Radiative properties of rock types in the Harquahala Plains area, Arizona, and possible meteorological implications

Persistent Link:
http://hdl.handle.net/10150/191473
Title:
Radiative properties of rock types in the Harquahala Plains area, Arizona, and possible meteorological implications
Author:
Meyer, William,1939-
Issue Date:
1966
Publisher:
The University of Arizona.
Rights:
Copyright © is held by the author. Digital access to this material is made possible by the University Libraries, University of Arizona. Further transmission, reproduction or presentation (such as public display or performance) of protected items is prohibited except with permission of the author.
Abstract:
Radiation from the ground surface into the overlying atmosphere during summertime in Southern Arizona constitutes a major reason for convectional overturn of the moist, unstable air occurring over the state at this time. Radiation = f (T) and for a given rock type in the field, T=g (Q(s), α, κ) where Q(s) = incident solar radiation, α=albedo, κ=thermal diffusivity. The relative quantities of visible energy absorbed by each of the six main rock types occurring in the Harquahala Plains area was measured coincident with measurements of temperature change versus time atl inch depth for a day over each of the rock types in question. This data allowed computations of the temperature variation with time in each of the rock types assuming an average daily insolation value for July. Outgoing radiation, (I(1)), from each of the rock types was computed from the relationship: I(1)= σT^4 where T=absolute temperature, σ=Stefan’s constant. The greater the magnitude of I(1), then the greater the probability for convectional rainfall to occur. Thus, the relative values of I(1) throughout the Plain area establish a possible ordered preference for convective rainfall. These values were then compared with rainfall/unit area measured over each of the rock types by radar for one summer rainy season and the results obtained seemed to indicate that for those rock types constituting a significant portion of the total area, a relationship between radiation and rainfall/unit area does exist in that the regions of larger I(1) experienced greater rainfall totals per unit area.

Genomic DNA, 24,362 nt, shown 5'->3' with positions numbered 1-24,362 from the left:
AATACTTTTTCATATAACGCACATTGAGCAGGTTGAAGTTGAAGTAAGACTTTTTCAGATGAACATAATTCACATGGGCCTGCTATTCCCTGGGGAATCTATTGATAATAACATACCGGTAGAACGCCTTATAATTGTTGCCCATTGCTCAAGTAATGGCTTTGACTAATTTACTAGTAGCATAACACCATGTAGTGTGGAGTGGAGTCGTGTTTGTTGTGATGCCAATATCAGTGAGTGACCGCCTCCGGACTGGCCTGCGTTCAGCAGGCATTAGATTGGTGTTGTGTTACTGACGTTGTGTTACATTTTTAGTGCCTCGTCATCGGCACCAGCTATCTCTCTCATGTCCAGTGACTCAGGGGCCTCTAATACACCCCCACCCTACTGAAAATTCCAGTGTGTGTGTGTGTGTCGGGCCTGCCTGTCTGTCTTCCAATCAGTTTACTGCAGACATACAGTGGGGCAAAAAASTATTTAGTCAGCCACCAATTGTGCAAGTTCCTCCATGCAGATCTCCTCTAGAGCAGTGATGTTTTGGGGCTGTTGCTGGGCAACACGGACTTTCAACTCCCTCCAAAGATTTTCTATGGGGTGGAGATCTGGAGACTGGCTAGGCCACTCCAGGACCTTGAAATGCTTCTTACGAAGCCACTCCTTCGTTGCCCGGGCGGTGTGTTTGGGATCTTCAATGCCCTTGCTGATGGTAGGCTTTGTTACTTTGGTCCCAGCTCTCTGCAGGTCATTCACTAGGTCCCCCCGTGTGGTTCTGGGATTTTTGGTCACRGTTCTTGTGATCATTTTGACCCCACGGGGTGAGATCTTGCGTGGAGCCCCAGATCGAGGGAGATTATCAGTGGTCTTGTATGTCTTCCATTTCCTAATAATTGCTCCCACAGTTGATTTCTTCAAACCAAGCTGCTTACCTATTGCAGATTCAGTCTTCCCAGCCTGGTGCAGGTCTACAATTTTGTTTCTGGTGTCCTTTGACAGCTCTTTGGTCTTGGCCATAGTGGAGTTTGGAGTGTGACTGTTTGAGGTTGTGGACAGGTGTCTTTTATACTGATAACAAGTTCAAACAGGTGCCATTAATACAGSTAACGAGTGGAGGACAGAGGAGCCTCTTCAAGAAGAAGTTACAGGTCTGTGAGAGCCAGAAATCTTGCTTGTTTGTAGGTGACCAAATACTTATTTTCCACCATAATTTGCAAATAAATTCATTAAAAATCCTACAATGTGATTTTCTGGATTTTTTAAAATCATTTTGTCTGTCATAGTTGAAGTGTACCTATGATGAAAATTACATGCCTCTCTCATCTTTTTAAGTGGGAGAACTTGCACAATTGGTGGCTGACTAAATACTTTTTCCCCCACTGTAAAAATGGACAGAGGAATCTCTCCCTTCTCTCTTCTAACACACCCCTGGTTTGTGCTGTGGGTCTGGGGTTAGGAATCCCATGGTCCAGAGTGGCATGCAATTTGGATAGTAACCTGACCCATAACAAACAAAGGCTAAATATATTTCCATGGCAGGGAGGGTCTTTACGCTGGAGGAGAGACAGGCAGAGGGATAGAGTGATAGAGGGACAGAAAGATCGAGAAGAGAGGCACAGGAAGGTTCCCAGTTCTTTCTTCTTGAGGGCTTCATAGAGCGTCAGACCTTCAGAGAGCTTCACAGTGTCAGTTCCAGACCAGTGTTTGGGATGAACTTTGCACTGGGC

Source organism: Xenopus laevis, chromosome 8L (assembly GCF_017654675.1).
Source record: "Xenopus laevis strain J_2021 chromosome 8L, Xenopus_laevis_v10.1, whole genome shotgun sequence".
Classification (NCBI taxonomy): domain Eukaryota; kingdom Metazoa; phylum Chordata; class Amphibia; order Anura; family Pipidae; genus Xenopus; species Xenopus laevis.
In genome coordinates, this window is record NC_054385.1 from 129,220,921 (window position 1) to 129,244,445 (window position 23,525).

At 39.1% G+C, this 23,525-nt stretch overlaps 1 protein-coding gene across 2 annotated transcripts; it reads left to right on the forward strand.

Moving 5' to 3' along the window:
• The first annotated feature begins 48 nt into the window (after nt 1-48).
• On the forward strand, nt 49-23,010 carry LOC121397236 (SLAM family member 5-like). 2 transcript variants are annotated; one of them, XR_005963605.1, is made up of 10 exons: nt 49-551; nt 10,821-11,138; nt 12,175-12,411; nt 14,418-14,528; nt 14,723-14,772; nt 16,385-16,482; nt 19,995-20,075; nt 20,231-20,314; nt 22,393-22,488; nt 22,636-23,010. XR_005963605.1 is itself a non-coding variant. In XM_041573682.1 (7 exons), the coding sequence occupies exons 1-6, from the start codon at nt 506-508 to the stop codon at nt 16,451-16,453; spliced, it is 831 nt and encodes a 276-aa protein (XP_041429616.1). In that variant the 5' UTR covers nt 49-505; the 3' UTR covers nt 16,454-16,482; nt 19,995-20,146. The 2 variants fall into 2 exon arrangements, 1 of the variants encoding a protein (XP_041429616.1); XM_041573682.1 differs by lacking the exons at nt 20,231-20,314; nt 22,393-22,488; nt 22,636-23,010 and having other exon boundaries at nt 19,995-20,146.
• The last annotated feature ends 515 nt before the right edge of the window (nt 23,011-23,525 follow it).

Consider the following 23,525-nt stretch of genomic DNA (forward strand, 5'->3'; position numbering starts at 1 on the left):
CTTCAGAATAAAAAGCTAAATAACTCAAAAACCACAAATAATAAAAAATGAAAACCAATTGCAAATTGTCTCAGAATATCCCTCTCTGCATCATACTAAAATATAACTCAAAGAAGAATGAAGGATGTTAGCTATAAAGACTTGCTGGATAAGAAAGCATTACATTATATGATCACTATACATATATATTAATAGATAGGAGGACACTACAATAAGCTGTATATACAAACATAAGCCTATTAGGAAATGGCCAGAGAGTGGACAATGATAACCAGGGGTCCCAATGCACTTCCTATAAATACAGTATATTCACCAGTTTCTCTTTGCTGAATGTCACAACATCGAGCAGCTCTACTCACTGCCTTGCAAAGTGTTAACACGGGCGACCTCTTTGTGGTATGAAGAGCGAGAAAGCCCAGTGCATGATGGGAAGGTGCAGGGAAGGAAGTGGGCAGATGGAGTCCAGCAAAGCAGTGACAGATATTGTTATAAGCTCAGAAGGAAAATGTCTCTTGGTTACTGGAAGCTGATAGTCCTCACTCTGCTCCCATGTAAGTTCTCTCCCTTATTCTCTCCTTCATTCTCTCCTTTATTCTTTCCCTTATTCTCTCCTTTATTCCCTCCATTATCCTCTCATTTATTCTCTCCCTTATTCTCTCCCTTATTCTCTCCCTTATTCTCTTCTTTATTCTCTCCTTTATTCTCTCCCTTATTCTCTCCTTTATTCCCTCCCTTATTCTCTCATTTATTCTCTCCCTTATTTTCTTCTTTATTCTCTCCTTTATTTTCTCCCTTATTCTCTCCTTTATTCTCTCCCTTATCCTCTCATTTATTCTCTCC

Type:
Thesis-Reproduction (electronic); text
LCSH Subjects:
Hydrology.; Rain and rainfall -- Arizona.; Meteorology -- Arizona.; Atmospheric temperature.
Degree Name:
M.S.
Degree Level:
masters
Degree Program:
Hydrology; Graduate College
Degree Grantor:
University of Arizona
Committee Chair:
Simpson, Eugene S.

Full metadata record

DC FieldValue Language
dc.language.isoenen_US
dc.titleRadiative properties of rock types in the Harquahala Plains area, Arizona, and possible meteorological implicationsen_US
dc.creatorMeyer, William,1939-en_US
dc.contributor.authorMeyer, William,1939-en_US
dc.date.issued1966en_US
dc.publisherThe University of Arizona.en_US
dc.rightsCopyright © is held by the author. Digital access to this material is made possible by the University Libraries, University of Arizona. Further transmission, reproduction or presentation (such as public display or performance) of protected items is prohibited except with permission of the author.en_US
dc.description.abstractRadiation from the ground surface into the overlying atmosphere during summertime in Southern Arizona constitutes a major reason for convectional overturn of the moist, unstable air occurring over the state at this time. Radiation = f (T) and for a given rock type in the field, T=g (Q(s), α, κ) where Q(s) = incident solar radiation, α=albedo, κ=thermal diffusivity. The relative quantities of visible energy absorbed by each of the six main rock types occurring in the Harquahala Plains area was measured coincident with measurements of temperature change versus time atl inch depth for a day over each of the rock types in question. This data allowed computations of the temperature variation with time in each of the rock types assuming an average daily insolation value for July. Outgoing radiation, (I(1)), from each of the rock types was computed from the relationship: I(1)= σT^4 where T=absolute temperature, σ=Stefan’s constant. The greater the magnitude of I(1), then the greater the probability for convectional rainfall to occur. Thus, the relative values of I(1) throughout the Plain area establish a possible ordered preference for convective rainfall. These values were then compared with rainfall/unit area measured over each of the rock types by radar for one summer rainy season and the results obtained seemed to indicate that for those rock types constituting a significant portion of the total area, a relationship between radiation and rainfall/unit area does exist in that the regions of larger I(1) experienced greater rainfall totals per unit area.en_US
dc.description.notehydrology collectionen_US
dc.typeThesis-Reproduction (electronic)en_US
dc.typetexten_US
dc.subject.lcshHydrology.en_US
dc.subject.lcshRain and rainfall -- Arizona.en_US
dc.subject.lcshMeteorology -- Arizona.en_US
dc.subject.lcshAtmospheric temperature.en_US
thesis.degree.nameM.S.en_US
thesis.degree.levelmastersen_US
thesis.degree.disciplineHydrologyen_US
thesis.degree.disciplineGraduate Collegeen_US
thesis.degree.grantorUniversity of Arizonaen_US
dc.contributor.chairSimpson, Eugene S.en_US
dc.contributor.committeememberBattan, L. F.en_US
dc.contributor.committeememberSellers, W. D.en_US
dc.identifier.oclc214138392en_US
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